If you are a dreamer, come in. If you are a dreamer, a wisher, a liar, A hope-er, a pray-er, a magic bean buyer, If you’re a pretender, come, sit by my fire. For we have many a flaxgolden tale to spin.
-Invitation by Shel Silverstein
I was so giddy when I saw the prompt for this week and I knew the perfect book to share. Not only am I a music junkie I have always been obsessed with books. I wasn’t “taught” how to read; according to my mother, I picked up books from a very young age and I just started reading. Very Roald Dahl- Matilda-ish (if you haven’t read any Dahl and you’re a child at heart then he is a must-read author too).
My favorite books as a child were by this very intriguing man by the name of Shel Silverstein. He is well known for the book ‘The Giving Tree‘. As a child, and now as an adult and mom, that book still breaks my heart. But this post isn’t about that book (maybe another time), this post is about his collection of poems in ‘Where the Sidewalk Ends’.
Silverstein was a poet and most definitely a wordsmith. He loved making up words to make his poems and stories welcoming. He wrote for the imagine-ers* and storytellers, to invite them into his world and create with him. Silverstein was also a self-taught illustrator too. He drew all of the images for his books and just as his words did, the images sucked you right in. He was well loved by children because of his imagination and to this day I still remember his poem about the Whatifs.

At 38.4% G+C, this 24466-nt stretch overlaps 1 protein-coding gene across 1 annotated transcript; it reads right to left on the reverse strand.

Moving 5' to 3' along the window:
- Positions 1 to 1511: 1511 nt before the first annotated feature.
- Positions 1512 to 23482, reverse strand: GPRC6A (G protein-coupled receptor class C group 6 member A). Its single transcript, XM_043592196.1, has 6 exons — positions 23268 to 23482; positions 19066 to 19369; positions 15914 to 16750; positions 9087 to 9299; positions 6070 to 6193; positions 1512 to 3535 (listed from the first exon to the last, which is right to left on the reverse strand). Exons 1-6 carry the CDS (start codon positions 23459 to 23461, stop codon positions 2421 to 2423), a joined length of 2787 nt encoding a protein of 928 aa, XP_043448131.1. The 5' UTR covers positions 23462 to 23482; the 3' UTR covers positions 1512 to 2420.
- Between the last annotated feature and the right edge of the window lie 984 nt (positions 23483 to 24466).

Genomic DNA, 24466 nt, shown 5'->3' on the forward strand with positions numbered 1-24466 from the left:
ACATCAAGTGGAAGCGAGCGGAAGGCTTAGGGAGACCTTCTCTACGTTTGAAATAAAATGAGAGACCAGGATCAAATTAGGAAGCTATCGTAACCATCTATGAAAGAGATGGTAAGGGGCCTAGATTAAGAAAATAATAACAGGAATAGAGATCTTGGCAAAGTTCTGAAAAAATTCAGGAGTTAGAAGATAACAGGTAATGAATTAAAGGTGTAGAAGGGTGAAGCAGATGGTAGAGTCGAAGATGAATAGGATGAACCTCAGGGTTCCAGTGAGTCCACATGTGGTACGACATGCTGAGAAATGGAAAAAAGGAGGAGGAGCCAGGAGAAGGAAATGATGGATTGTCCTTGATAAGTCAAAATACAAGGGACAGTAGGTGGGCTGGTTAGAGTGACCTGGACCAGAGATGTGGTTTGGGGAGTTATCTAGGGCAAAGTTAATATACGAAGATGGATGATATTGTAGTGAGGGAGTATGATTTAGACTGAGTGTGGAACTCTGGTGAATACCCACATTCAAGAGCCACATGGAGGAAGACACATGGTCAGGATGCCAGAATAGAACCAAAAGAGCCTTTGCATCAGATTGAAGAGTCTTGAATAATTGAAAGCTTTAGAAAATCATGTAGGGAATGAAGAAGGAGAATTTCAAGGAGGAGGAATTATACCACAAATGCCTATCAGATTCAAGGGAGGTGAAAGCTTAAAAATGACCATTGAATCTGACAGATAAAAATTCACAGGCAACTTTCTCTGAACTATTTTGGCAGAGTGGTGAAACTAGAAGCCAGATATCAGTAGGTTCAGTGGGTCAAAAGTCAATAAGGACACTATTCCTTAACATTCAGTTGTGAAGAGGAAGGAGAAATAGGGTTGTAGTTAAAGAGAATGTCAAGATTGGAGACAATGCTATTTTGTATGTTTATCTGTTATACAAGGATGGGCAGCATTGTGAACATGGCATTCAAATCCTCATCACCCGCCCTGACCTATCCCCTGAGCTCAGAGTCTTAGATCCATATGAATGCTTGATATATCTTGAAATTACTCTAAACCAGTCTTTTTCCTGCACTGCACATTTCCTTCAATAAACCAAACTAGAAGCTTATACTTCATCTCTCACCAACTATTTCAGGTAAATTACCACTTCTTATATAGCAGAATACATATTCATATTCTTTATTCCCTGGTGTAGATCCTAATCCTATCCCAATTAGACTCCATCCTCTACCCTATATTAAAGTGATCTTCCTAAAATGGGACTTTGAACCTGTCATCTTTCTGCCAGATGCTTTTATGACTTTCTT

For Christmas this year I am introducing my son to Shel Silverstein. The amount of imagination that pours out of his books is a great way to keep my son interested in reading. I want my son to read these poems and ask questions and meet the Whatifs, because in a sense he already has! I want him to ask where does the sidewalk end and why does it have to end?
So many people give all of the credit to Dr. Seuss and while I do love a good rhyme and made-up creature, he just didn’t speak to me in that special way that Silverstein did. Maybe it was because Silverstein saw the world through kid-colored glasses, he was never one to talk down to a child, but he would sit down on the floor and reach them on their level.
I can’t wait to share this book and many others like ‘Falling Up’ and ‘A light in the attic’ with my son. I can’t wait for the hundreds of questions to follow. I can’t wait for the big toothy smile to spread across his face when he sees the pictures accompanying the funny made-up words. I can’t wait for him to be excited about reading almost as much as me.
Until then I leave you with this gem:
There is a place where the sidewalk ends
And before the street begins,
And there the grass grows soft and white,
And there the sun burns crimson bright,
And there the moon-bird rests from his flight
To cool in the peppermint wind.
Let us leave this place where the smoke blows black
And the dark street winds and bends.
Past the pits where the asphalt flowers grow
We shall walk with a walk that is measured and slow,
And watch where the chalk-white arrows go
To the place where the sidewalk ends.
Yes we’ll walk with a walk that is measured and slow,
And we’ll go where the chalk-white arrows go,
For the children, they mark, and the children, they know
The place where the sidewalk ends.
Where the sidewalk ends and featured image by Shel Silverstein
*imagine-er: the author often made up words to make things appear to be more than. Like the word hope-er, he could say optimistic, but it isn’t a kid friendly word and to say “to be more hopeful” just wasn’t the same as using the made-up word.
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